Brilliant Rubber Star Colors

Component Red Green Lemon Yellow Gold Yellow Orange
Strontium nitrate 0.53 0.0 0.13 0.18 0.24
Barium nitrate 0.0 0.53 0.40 0.35 0.29
Magnalium 0.19 0.19 0.19 0.19 0.19
Parlon 0.17 0.17 0.17 0.17 0.17
Red gum 0.11 0.11 0.11 0.11 0.11

Use this table this way. First decide how many finished pounds of a color you want. Then multiply the factors in each color's formula times the desired total batch size in ounces or grams to get the weight of each chemical to be used.

Of course, you can experiment with other proportions of the strontium nitrate and barium nitrate to produce still more color blends.

To make go-getters with these compositions, first follow the steps in the Red Rubber Stars tutorial to prepare the dry star composition:
  • Dry and mill the oxidizer - strontium nitrate and /or barium nitrate
  • Screen any coarse turnings out that may be in your magnalium
  • Screen the Parlon to remove coarse particles
  • Mix the dry composition

In this go-getter formula, the Parlon does not act as the binder as it does for screen-sliced stars. Therefore, do NOT dampen the go-getter composition with acetone as is done in the screen sliced stars method.

Instead, add +5% by weight denatured alcohol to dampen the composition in the same way charcoal-titanium and glitter compositions are dampened with +5% water. The added weight of the alcohol will be 0.3 ounces (8 grams) per 5.6 ounce (160 grams) batch size. The denatured alcohol will soften the red gum, which will act as the binder. The softened red gum will make the dried go-getter fuel grains nice and solid and hard.

Use the same process for mixing the denatured alcohol solvent into the composition described in How to Make Go-Getter Fireworks Stars.

Once you dampen the go-getter composition with the alcohol, make the go-getters exactly the same way as described in that project.

No star primes are needed for these go-getters (unlike screen-sliced stars).

Red and green go getter firework stars being used as rockets and as stars in a shell.

Blue Go-Getters

Blue go-getters will fill out our color palette. Blue is probably the trickiest effect to achieve. Many formulas produce nice blue colors, but most of them burn too slowly and don't produce enough thrust to make go-getters.

However, this modification of a formula found in Joel Baechle's "Pyrocolor Harmony" works very nicely. It produces a nice blue color and good go-getter thrust. This batch size, once again, will make 20-21 go-getters.

Blue Go-Getters

Component Percent Factor 5.6 oz 160 g
Ammonium perchlorate 50% 0.50 2.8 oz 80 g
Parlon 20% 0.20 1.1 oz 32 g
Copper oxychloride 15% 0.15 0.85 oz 24 g
Aluminum, atomized 10% 0.10 0.55 oz 16 g
Red gum 5% 0.05 0.3 oz 8 g

The ammonium perchlorate should be a fine powder, all passing through a 40-mesh screen. If it is too coarse, mill it by itself in a blade-mill coffee-grinder or single-serving blender until it will easily pass that 40-mesh screen.

The atomized aluminum should also be fine, in the 325-mesh range. For this project, Skylighter CH0116 was used. That aluminum has a few larger particles in it, so it leaves a pleasing, short, silver-spark tail behind the go-getters.

Process this composition the same way as the colored go-getters in the preceding section. The same +5% amount of denatured alcohol is used.

This blue formula does produce go-getters with a lot of thrust. The hollow core should be at most 1-1/8-inch deep. You may want to reduce it even more, to perhaps 1-inch deep, depending on your testing and dialing-in.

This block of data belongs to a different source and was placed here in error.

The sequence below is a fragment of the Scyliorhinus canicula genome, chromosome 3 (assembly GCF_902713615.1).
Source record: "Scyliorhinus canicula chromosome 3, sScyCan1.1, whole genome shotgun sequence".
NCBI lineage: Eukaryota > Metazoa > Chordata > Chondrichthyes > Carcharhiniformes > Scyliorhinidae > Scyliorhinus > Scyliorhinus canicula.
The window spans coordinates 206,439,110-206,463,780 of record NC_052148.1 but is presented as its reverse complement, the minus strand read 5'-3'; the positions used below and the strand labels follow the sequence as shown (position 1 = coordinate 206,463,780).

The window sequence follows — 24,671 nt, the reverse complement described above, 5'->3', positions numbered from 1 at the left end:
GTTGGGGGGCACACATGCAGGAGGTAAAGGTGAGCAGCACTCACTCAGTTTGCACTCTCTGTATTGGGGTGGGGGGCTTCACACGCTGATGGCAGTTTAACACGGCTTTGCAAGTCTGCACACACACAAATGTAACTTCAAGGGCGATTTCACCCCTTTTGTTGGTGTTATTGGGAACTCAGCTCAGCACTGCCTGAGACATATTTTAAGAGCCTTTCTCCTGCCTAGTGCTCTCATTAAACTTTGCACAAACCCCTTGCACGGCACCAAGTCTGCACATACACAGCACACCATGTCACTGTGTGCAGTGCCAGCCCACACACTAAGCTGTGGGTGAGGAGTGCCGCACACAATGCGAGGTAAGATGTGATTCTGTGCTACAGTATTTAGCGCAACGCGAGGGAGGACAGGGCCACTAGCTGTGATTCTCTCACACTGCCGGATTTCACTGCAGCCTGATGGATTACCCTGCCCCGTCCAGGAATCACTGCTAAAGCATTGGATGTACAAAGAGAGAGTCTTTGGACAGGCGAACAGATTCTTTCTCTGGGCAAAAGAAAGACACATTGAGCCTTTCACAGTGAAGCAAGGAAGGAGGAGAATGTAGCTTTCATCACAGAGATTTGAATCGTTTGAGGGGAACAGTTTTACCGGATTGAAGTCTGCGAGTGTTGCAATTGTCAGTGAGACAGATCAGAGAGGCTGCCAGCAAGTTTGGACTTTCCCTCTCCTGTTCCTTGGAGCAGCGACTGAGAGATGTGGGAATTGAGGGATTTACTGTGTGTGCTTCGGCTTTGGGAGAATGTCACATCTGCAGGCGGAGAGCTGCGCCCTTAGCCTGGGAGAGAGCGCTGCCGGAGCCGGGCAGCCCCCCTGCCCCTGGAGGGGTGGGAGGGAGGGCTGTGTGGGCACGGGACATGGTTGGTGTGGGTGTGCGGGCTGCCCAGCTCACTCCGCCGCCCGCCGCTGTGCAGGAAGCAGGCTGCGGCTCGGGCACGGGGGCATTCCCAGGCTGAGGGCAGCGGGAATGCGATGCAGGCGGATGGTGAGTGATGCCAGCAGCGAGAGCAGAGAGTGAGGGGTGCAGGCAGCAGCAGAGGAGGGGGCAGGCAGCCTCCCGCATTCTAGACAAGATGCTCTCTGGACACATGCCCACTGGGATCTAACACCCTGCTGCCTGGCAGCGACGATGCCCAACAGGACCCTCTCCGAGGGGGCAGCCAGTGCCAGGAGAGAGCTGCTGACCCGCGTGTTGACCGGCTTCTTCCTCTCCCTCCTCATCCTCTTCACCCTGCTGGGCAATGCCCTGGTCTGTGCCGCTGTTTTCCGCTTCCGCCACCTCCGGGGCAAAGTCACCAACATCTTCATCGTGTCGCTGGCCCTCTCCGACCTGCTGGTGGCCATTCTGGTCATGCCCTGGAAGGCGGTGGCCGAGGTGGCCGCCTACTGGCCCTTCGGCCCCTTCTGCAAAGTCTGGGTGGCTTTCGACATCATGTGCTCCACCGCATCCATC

One important note on using ammonium perchlorate: No compositions containing potassium nitrate are ever placed in contact, for any length of time, with a composition containing ammonium perchlorate. Because of a double-replacement reaction, potassium nitrate and ammonium perchlorate in physical contact with each other react to form ammonium nitrate. Ammonium nitrate is very hygroscopic (attracts water), and any mixture containing it quickly becomes damp and un-ignitable.

This raises the problem of using black match fuse. Most black match is made with standard black powder, which contains potassium nitrate. Hence this fuse is unsuitable for our blue go-getters, which contain ammonium perchlorate.

So, unless these blue go-getters are to be used and fired immediately after being fused, no black match containing that potassium nitrate should be used to fuse them. Fortunately, the thin match from the three-strand paper-wrapped fast-fuse is perchlorate-based, and you can safely use it to fuse these blue go-getters.

Bottle rocket made with a blue go getter firework star.

Homemade 8-inch firework shell using multi-colored go getter stars.

Hopefully, this rich palette of glitter and multi-colored go-getter variations will serve as an inspiration to encourage you in your own personal go-getter explorations.

There's nothing prettier than a multi-colored go-getter shell with red, green, yellow and blue "gitters" in it, perhaps accented with some glitter-gitters, too.

Remember that, you'll probably need to dial your formulas in a bit in order to achieve the amount of thrust (go-getter action) you want--depending on the fuel composition you're are using.

This is common in order to get the "gitters" scooting just right. Some formulas burn faster than others. Adjusting the depth of the hollow core in the getters will ensure they fly with enough thrust, without being so "hot" they blow up after ignition.

I highly recommend making a small experimental batch--say just a few ounces--to try when you make a new color or effect. That will allow you to experiment and dial your new comp in. Then, when you scale up to a large batch of the go-getters for a shell or something, you can be confident that it will work well.

Now, "Gitter done!"

... And enjoy!